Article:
T releases contracts with safety panel members
Deals were signed after they began their work
THE MBTA on Monday released contracts it signed with a trio of experts who were hired two months ago to review the agency’s safety procedures and past derailments.
Former US transportation secretary Ray LaHood and his associate Joan DeBoer of DLA Piper LLP were retained at a rate of $35,000 a month. Former acting Federal Transit Administration administrator Carolyn Flowers is being paid $499 per hour. And former New York City transit administrator Carmen Bianco is being paid $412.50 an hour, while two associates – Patrick Lavin and Lorraine Hoffman – are being paid $200 an hour.
The consultants are being reimbursed for all out-of-pocket expenses, but the contract requires advance approval for any expenditures exceeding $35,000 individually.
The DLA Piper contract says the payment rate for LaHood and DeBoer is 30 percent off of the firm’s standard rate.
The MBTA safety review was launched in the wake of the derailment of a Red Line train on June 11, which knocked out signal and switching systems that still have not been fully repaired. The cause of the Red Line derailment has not been determined yet, although human error has been ruled out.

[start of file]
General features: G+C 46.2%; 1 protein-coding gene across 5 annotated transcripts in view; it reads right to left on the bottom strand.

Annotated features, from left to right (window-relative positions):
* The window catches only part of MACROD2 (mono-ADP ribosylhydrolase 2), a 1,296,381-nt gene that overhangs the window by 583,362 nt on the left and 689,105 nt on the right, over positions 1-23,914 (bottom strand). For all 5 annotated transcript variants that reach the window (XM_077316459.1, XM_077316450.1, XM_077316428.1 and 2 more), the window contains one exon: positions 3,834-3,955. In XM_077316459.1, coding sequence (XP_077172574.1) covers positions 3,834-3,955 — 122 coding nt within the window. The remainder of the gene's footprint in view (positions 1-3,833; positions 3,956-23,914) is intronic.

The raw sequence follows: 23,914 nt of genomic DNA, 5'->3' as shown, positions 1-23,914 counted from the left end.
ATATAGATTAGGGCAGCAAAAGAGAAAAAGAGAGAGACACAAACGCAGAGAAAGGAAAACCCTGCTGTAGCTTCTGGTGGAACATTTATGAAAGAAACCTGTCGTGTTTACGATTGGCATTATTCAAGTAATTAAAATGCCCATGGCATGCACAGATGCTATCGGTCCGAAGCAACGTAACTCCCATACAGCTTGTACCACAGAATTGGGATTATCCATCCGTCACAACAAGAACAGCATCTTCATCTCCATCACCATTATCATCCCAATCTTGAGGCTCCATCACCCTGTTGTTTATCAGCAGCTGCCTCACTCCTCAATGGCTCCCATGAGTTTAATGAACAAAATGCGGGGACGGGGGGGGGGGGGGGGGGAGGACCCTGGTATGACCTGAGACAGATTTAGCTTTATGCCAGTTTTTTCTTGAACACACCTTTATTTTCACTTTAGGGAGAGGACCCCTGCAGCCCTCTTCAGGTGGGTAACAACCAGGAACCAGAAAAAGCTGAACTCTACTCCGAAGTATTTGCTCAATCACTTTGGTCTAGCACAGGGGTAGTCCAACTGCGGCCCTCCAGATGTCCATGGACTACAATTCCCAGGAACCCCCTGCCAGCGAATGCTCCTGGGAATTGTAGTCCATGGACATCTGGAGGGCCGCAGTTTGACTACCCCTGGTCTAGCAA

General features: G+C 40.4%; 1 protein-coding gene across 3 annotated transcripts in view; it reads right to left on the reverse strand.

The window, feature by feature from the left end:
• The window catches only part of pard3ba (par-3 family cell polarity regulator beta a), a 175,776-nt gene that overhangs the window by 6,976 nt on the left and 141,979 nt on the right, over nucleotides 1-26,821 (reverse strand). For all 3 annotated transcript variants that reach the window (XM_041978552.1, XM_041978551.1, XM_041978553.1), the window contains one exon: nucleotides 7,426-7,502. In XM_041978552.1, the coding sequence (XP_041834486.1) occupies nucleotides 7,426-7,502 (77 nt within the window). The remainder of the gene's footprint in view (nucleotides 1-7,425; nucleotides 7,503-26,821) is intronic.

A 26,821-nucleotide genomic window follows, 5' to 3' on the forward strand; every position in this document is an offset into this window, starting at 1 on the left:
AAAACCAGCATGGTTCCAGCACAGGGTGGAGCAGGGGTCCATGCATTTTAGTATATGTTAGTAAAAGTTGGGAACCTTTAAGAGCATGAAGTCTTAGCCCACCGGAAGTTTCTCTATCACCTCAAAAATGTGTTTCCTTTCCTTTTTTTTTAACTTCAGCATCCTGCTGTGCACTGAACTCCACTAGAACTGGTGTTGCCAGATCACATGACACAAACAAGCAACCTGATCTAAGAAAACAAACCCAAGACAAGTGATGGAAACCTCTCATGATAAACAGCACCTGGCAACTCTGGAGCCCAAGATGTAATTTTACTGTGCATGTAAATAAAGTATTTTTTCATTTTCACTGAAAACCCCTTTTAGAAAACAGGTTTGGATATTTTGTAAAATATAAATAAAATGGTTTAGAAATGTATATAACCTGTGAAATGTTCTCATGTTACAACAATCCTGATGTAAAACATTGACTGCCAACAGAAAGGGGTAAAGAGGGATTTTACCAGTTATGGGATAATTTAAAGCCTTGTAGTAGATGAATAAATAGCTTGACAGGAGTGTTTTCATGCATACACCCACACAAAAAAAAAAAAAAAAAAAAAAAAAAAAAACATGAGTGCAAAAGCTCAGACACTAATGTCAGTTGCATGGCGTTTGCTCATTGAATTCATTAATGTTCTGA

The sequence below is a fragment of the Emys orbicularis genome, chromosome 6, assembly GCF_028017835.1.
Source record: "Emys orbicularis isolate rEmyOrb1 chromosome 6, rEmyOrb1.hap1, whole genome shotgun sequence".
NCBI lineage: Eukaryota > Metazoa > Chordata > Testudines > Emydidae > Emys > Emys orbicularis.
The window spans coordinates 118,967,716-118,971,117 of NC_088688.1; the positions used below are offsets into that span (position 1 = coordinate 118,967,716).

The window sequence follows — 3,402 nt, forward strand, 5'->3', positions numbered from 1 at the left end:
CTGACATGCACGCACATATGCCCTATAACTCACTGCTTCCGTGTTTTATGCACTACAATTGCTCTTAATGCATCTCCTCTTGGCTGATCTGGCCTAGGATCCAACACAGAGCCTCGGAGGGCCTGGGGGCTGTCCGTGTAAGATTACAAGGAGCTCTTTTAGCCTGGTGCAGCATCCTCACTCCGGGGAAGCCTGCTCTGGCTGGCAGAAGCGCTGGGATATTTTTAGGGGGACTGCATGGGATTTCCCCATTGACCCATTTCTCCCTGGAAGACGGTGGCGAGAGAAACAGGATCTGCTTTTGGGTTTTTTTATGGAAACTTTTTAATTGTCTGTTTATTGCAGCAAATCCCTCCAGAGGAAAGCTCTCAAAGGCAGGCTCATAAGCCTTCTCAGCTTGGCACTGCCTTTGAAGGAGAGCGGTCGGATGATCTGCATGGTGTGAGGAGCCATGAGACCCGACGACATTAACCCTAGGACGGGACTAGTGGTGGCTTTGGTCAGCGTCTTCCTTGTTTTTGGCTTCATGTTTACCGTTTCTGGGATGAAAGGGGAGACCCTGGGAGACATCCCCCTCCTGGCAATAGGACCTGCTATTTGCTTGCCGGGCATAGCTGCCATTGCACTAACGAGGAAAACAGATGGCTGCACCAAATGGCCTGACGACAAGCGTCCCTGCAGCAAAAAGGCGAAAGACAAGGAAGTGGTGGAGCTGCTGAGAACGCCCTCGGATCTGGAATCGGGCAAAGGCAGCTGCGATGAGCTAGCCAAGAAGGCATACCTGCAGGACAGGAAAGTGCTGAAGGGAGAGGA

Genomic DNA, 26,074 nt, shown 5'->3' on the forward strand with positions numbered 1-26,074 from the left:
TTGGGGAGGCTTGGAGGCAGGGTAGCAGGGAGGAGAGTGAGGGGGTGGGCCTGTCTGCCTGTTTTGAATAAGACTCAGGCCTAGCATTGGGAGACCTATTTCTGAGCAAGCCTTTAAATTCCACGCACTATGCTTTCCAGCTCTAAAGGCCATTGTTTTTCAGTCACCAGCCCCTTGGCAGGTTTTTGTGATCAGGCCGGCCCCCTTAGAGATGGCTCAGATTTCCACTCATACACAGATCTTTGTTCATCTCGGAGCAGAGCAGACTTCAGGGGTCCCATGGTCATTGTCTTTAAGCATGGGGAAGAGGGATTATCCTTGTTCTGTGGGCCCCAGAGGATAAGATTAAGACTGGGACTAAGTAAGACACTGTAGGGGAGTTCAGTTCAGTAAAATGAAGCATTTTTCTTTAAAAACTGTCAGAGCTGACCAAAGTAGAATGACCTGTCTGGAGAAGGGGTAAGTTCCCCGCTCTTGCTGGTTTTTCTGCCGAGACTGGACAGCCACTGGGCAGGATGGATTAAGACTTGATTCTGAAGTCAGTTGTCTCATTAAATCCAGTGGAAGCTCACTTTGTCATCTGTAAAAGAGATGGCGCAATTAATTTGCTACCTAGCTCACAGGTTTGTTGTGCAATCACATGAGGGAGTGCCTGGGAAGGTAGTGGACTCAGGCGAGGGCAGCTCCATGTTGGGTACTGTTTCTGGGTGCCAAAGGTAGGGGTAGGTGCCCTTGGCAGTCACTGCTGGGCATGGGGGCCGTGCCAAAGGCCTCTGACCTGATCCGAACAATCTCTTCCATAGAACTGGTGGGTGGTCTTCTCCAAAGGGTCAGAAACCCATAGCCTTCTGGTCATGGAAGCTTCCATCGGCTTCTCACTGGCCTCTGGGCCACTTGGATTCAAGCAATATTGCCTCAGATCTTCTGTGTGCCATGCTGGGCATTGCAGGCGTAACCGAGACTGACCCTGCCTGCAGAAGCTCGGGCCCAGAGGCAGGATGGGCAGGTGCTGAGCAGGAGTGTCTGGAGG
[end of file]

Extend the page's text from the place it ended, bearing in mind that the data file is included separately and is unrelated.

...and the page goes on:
Since the Red Line derailment, a Green Line train derailed on August 6 coming out of Riverside station. A preliminary investigation indicated that derailment was caused by human error. The Green Line derailment was the third on that line this year. There have also been two commuter rail derailments this year.
The scope of the contacts requires the safety experts to make recommendations for improvement of rail operations relative to safety performance with a “goal of creating a best practice environment at the MBTA relative to national and international best practices.”Presumably, the safety panel will also review the claims of Ronald Nickle, the T’s former chief safety officer who says he was fired in March for identifying safety hazards and pushing agency leaders to be more transparent about derailments, electrocutions, track problems, excessive overtime, and other incidents.
The safety panel contracts also leave open the door to expanding the scope of the agreements to have the consultants support implementation of their recommendations, to have them serve as advisors on an ongoing basis, and to help “develop strategies and actions the MBTA can take to improve safety performance and the culture of safety.”